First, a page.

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Management of Forages for Goat Production


Planting of Forages

Uniform and immediate germination of planted forages should be of paramount concern, which assures survival of seedlings at the lowest cost. Hence, plant the forages in the field only when you are assured the soil will remain wet for at least one month after planting.

If your seeds have low germination, do any of the following:
  1. Increase the sowing rate or the number of seeds per sowing area,to increase germination rate.
  2. Wait until the seeds have recovered from dormancy or when they have physiologically ripened after 3-6 months from harvest (only for grass seeds)
When planting forages from seed, you need to:
  1. Sow in a well-prepared soil.
  2. Cover the seeds lightly and not too deep
Sow in rows to facilitate weeding and identification of seedlings. To achieve these, prepare your area well, preferably by:
  1. Having one pass of plowing followed by two passes of harrowing
  2. Furrowing
Watch the video below to know how forage seeds can be sow

Weed the area around the seedlings.Weeding is needed for seedlings to grow fast.

Protect the seedlings from insect damage, erosion and intruders by fencing off the area. Local materials like bamboo sticks can be used to fence seedlings for protection.

You can minimize cost of seedling maintenance by:
  1. Sowing seeds in a seedbed then transplanting them when they are big enough.  A seedbed is a bed of soil in which the seedlings can be raised. The cost of seedling maintenance is lesser when seeds are sown in a small area and allowed to grow  before transplanting.

    Transplant grasses and legumes 15-30 days after the seedlings have emerged.
  2. Before planting,  apply 3 bags of complete fertilizer, 14-14-14, per hectare. When seedlings are fertilized, they grow faster and need less weeding or maintenance activities.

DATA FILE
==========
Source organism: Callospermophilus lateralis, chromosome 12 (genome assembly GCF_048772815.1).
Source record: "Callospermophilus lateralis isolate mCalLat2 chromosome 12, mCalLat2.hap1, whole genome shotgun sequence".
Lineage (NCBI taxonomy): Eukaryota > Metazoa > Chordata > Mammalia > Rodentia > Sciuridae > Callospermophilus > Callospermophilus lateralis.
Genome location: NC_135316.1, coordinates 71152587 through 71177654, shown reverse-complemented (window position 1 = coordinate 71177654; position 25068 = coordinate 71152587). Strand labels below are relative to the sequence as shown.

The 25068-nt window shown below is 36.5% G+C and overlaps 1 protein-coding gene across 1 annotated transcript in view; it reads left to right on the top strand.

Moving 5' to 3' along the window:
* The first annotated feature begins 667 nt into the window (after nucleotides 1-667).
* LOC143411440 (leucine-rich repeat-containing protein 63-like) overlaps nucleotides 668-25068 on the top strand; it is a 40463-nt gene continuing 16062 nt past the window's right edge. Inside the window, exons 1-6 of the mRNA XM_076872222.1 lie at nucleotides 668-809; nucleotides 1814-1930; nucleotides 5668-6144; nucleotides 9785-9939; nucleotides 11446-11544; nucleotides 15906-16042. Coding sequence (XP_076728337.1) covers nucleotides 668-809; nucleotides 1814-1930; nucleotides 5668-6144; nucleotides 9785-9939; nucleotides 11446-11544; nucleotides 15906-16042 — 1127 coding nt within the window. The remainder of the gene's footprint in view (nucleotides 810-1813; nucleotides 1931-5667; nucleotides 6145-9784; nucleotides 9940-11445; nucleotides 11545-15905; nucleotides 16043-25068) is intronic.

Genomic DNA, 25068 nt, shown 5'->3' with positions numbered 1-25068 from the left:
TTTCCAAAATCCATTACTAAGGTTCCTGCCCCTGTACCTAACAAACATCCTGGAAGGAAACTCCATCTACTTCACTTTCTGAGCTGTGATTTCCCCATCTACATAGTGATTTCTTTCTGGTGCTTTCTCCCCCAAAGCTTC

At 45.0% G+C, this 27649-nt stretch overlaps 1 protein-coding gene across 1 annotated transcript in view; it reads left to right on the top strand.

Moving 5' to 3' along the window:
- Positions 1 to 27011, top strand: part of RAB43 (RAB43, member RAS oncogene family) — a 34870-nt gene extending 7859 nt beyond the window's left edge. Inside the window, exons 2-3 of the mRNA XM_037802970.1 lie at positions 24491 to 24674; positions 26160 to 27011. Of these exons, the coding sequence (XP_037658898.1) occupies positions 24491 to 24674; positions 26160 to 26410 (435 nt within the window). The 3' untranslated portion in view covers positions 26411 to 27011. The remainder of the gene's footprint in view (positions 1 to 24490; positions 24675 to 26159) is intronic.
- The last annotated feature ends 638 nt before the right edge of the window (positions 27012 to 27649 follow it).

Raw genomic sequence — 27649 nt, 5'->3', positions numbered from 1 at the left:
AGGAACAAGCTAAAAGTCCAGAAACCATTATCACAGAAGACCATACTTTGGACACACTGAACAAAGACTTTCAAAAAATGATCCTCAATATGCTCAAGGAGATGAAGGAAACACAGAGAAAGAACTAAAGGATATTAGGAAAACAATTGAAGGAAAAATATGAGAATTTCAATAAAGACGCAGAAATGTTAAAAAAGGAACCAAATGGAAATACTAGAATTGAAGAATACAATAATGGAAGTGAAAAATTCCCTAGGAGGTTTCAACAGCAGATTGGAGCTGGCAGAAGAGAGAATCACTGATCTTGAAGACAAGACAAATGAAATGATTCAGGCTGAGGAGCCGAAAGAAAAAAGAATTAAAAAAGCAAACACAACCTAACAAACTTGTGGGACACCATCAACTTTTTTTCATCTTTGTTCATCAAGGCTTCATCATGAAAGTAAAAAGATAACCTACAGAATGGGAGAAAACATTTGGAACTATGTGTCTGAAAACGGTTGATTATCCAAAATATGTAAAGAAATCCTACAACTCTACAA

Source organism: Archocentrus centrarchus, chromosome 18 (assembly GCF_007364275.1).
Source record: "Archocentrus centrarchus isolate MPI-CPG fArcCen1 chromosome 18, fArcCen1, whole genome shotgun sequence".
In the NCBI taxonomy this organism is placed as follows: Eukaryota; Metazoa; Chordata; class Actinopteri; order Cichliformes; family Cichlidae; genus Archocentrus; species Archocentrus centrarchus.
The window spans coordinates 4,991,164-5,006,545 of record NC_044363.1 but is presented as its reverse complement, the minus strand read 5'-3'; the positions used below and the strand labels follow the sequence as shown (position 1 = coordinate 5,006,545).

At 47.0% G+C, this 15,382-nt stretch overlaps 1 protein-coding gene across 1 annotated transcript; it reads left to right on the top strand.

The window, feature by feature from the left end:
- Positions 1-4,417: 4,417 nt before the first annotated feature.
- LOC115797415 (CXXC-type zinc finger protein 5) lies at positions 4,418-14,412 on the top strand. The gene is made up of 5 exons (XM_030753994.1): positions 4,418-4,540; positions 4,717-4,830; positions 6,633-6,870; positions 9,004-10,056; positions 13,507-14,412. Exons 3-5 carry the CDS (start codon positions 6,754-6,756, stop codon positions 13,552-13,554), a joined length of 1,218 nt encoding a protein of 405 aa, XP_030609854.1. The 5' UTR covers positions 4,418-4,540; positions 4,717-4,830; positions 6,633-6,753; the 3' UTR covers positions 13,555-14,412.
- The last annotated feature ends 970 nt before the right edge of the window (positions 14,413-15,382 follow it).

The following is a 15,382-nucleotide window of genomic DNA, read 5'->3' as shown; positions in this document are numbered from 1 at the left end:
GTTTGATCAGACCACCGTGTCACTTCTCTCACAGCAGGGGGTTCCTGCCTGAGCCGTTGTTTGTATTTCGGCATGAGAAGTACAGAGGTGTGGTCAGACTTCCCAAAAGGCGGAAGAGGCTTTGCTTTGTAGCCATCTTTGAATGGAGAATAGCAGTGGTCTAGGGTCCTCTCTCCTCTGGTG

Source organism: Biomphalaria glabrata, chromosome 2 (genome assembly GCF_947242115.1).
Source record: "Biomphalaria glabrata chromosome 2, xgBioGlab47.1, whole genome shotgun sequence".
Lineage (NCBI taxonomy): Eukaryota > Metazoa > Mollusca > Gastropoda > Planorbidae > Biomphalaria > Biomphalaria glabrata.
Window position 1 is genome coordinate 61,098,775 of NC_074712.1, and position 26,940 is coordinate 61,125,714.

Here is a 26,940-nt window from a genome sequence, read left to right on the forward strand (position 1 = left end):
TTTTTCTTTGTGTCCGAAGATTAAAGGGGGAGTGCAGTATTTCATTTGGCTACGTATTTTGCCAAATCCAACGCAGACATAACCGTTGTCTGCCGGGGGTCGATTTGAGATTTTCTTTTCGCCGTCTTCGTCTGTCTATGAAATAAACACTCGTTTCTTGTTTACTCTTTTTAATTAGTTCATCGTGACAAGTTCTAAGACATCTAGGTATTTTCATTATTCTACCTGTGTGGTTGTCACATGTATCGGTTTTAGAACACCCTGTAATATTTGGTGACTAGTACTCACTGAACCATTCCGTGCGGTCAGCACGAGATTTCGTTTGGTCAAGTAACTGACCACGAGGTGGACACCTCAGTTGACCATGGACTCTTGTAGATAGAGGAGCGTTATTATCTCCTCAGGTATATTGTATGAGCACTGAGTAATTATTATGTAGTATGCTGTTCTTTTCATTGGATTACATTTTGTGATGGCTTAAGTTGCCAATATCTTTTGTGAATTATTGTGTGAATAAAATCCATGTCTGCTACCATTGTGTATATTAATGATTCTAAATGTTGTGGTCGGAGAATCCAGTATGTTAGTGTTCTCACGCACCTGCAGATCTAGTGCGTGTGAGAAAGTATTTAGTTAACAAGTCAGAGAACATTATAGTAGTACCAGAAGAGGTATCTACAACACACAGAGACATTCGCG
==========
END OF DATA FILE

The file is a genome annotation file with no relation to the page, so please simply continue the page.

Cutting and Grazing Management

Proper Cutting Schedules
Start cutting/grazing your forages when they are about to mature.
  • For grasses, cut or graze at 4 months after planting. You have to cut grasses low (<15cm or less than half a foot from the ground) and at shorter intervals, every 6 weeks in the wet season and 8 weeks in the dry season.
  • For low-growing broadleaves, such as herbs and shrubs, cut at 8 months. Cut herb and shrub broadleaves at heights not less than a foot from ground level every 8 weeks in the wet season and 12 weeks in the dry season.
  • For trees, cut at 1 year. Cut tree broadleaves high (>1m from ground) every 8-12 weeks.

Proper Cutting Method
You can produce better regrowth from grasses when they are cut low (less than 15cm).

On the other hand, broadleaves give better regrowth at higher cutting heights (30cm from theground for herbs, 50cm for shrubs and 100cm for trees). Just make sure that you do not damage the remaining part to assure good regrowth. This can be done by cutting in an upward direction. See video below on how cutting is done. 

Cut back  all your grazed forage grasses at least once a year (preferably every 3 months) so that they can produce better regrowth.

Fertilization of Forages

Reasons for Fertilizing
When you feed the forage to goats, you remove nutrients from the soil. Depletion of soil nutrients lead to yellowing, slow growth, decreased feeding value, and even death of your forages. Where practical, use the manure from your goats to fertilize your forages; otherwise, apply inorganic fertilizer.

Amount of Fertilizer Needed
The amount of fertilizer that you need to apply depends on the forage species, how you use it (cut-and-carry or grazing) and the fertility of your soil

To get started, you can either:
  1. Use fertilizer recommendations for common food crops in your area
    • corn or rice for grasses
    • mungbean or peanuts for broadleaves
  2. Start with 3 sacks of complete fertilizer (14-14-14) / hectare per year, then vary it and observe the response of your forages.

If your goats are confined, you can facilitate the return of manure to the land by collecting the waste materials, drying them for a month and using them as fertilizer to your crops.

Proper Way of Fertilizing
When applying fertilizer, make sure that the ground is wet; be sure to also cover the applied fertilizer immediately with soil. Apply preferably after cutting or grazing your forages. It would be practical for you to divide the total amount of fertilizer into portions and applied after each cut (except for the dry season cutting).

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